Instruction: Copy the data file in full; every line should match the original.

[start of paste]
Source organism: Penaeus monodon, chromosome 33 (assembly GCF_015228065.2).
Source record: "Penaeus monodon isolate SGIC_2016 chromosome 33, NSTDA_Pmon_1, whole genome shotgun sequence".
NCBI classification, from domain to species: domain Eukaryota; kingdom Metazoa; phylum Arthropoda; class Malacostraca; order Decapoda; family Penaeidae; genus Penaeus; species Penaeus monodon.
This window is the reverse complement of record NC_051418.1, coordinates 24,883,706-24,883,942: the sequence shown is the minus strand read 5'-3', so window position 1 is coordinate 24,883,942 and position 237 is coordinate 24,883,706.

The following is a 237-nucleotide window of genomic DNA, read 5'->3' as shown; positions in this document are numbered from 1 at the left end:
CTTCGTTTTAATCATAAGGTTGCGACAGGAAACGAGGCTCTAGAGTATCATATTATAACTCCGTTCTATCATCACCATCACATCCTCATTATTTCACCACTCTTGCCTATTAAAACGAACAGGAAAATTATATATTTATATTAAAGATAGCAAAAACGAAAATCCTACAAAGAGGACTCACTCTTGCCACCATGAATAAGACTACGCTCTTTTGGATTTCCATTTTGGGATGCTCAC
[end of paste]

Source organism: Penaeus monodon, chromosome 33 (assembly GCF_015228065.2).
Source record: "Penaeus monodon isolate SGIC_2016 chromosome 33, NSTDA_Pmon_1, whole genome shotgun sequence".
NCBI classification, from domain to species: domain Eukaryota; kingdom Metazoa; phylum Arthropoda; class Malacostraca; order Decapoda; family Penaeidae; genus Penaeus; species Penaeus monodon.
This window is the reverse complement of record NC_051418.1, coordinates 24,883,706-24,883,942: the sequence shown is the minus strand read 5'-3', so window position 1 is coordinate 24,883,942 and position 237 is coordinate 24,883,706.

The following is a 237-nucleotide window of genomic DNA, read 5'->3' as shown; positions in this document are numbered from 1 at the left end:
CTTCGTTTTAATCATAAGGTTGCGACAGGAAACGAGGCTCTAGAGTATCATATTATAACTCCGTTCTATCATCACCATCACATCCTCATTATTTCACCACTCTTGCCTATTAAAACGAACAGGAAAATTATATATTTATATTAAAGATAGCAAAAACGAAAATCCTACAAAGAGGACTCACTCTTGCCACCATGAATAAGACTACGCTCTTTTGGATTTCCATTTTGGGATGCTCAC